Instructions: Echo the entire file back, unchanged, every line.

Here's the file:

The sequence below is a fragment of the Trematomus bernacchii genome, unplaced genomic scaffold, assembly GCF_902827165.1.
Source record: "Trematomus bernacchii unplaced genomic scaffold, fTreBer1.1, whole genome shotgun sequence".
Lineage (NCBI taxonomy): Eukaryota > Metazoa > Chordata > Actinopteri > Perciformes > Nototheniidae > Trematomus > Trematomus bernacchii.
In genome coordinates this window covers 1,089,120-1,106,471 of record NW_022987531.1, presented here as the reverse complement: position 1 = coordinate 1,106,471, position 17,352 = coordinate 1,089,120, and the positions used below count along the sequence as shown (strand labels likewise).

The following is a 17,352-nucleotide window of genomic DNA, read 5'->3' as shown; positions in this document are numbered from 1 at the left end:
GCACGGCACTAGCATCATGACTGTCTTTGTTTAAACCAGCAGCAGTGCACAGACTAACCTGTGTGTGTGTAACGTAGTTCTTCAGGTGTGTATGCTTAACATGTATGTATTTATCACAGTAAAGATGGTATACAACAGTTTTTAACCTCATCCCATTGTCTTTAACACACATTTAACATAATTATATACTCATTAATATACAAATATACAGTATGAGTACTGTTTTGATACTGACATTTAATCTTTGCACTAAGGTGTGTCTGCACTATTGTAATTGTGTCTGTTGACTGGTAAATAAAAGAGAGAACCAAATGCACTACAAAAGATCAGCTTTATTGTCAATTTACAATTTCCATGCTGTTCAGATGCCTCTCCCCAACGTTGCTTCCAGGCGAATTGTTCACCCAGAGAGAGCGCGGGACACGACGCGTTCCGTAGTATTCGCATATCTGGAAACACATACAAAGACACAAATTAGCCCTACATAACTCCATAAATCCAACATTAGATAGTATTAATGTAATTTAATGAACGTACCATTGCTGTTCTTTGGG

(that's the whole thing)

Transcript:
The sequence below is a fragment of the Trematomus bernacchii genome, unplaced genomic scaffold, assembly GCF_902827165.1.
Source record: "Trematomus bernacchii unplaced genomic scaffold, fTreBer1.1, whole genome shotgun sequence".
Lineage (NCBI taxonomy): Eukaryota > Metazoa > Chordata > Actinopteri > Perciformes > Nototheniidae > Trematomus > Trematomus bernacchii.
In genome coordinates this window covers 1,089,120-1,106,471 of record NW_022987531.1, presented here as the reverse complement: position 1 = coordinate 1,106,471, position 17,352 = coordinate 1,089,120, and the positions used below count along the sequence as shown (strand labels likewise).

The following is a 17,352-nucleotide window of genomic DNA, read 5'->3' as shown; positions in this document are numbered from 1 at the left end:
GCACGGCACTAGCATCATGACTGTCTTTGTTTAAACCAGCAGCAGTGCACAGACTAACCTGTGTGTGTGTAACGTAGTTCTTCAGGTGTGTATGCTTAACATGTATGTATTTATCACAGTAAAGATGGTATACAACAGTTTTTAACCTCATCCCATTGTCTTTAACACACATTTAACATAATTATATACTCATTAATATACAAATATACAGTATGAGTACTGTTTTGATACTGACATTTAATCTTTGCACTAAGGTGTGTCTGCACTATTGTAATTGTGTCTGTTGACTGGTAAATAAAAGAGAGAACCAAATGCACTACAAAAGATCAGCTTTATTGTCAATTTACAATTTCCATGCTGTTCAGATGCCTCTCCCCAACGTTGCTTCCAGGCGAATTGTTCACCCAGAGAGAGCGCGGGACACGACGCGTTCCGTAGTATTCGCATATCTGGAAACACATACAAAGACACAAATTAGCCCTACATAACTCCATAAATCCAACATTAGATAGTATTAATGTAATTTAATGAACGTACCATTGCTGTTCTTTGGG